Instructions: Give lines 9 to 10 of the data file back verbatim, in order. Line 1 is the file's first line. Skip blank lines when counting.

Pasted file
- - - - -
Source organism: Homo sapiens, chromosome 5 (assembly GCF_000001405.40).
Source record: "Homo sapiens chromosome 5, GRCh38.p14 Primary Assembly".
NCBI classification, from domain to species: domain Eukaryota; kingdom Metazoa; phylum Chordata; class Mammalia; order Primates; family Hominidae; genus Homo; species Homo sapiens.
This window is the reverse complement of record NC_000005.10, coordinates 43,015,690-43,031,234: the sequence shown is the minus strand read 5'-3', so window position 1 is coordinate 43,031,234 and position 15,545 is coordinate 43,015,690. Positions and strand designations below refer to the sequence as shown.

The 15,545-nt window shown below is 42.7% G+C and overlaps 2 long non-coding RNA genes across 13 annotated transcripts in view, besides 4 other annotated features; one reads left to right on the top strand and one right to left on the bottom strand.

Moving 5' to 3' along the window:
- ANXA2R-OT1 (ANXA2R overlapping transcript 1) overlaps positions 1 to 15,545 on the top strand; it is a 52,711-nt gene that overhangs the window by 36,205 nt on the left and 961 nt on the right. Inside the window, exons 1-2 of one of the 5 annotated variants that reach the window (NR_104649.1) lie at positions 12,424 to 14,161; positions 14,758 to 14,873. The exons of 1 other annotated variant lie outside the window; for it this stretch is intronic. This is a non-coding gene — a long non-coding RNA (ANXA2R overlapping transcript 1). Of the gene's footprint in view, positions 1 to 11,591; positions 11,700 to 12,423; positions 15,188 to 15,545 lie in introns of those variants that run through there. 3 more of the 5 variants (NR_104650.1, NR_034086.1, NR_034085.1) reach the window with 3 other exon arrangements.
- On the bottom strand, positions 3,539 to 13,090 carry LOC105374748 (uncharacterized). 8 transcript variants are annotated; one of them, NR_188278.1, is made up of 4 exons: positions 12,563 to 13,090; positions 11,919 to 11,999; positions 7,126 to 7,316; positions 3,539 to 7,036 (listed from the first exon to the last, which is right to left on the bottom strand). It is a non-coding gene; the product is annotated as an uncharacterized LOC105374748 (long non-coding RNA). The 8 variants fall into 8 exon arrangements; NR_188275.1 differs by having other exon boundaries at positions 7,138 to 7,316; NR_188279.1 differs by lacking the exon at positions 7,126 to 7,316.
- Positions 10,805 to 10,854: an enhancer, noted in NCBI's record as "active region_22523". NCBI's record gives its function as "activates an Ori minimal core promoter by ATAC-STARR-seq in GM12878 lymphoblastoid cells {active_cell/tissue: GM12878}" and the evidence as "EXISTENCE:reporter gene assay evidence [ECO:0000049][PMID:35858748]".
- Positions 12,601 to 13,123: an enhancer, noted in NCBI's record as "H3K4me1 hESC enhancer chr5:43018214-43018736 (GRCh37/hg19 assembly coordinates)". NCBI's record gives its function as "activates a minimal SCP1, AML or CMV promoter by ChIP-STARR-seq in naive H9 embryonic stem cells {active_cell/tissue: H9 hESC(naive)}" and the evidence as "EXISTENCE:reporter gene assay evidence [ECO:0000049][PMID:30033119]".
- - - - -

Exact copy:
- Positions 10,805 to 10,854: an enhancer, noted in NCBI's record as "active region_22523". NCBI's record gives its function as "activates an Ori minimal core promoter by ATAC-STARR-seq in GM12878 lymphoblastoid cells {active_cell/tissue: GM12878}" and the evidence as "EXISTENCE:reporter gene assay evidence [ECO:0000049][PMID:35858748]".
- Positions 12,601 to 13,123: an enhancer, noted in NCBI's record as "H3K4me1 hESC enhancer chr5:43018214-43018736 (GRCh37/hg19 assembly coordinates)". NCBI's record gives its function as "activates a minimal SCP1, AML or CMV promoter by ChIP-STARR-seq in naive H9 embryonic stem cells {active_cell/tissue: H9 hESC(naive)}" and the evidence as "EXISTENCE:reporter gene assay evidence [ECO:0000049][PMID:30033119]".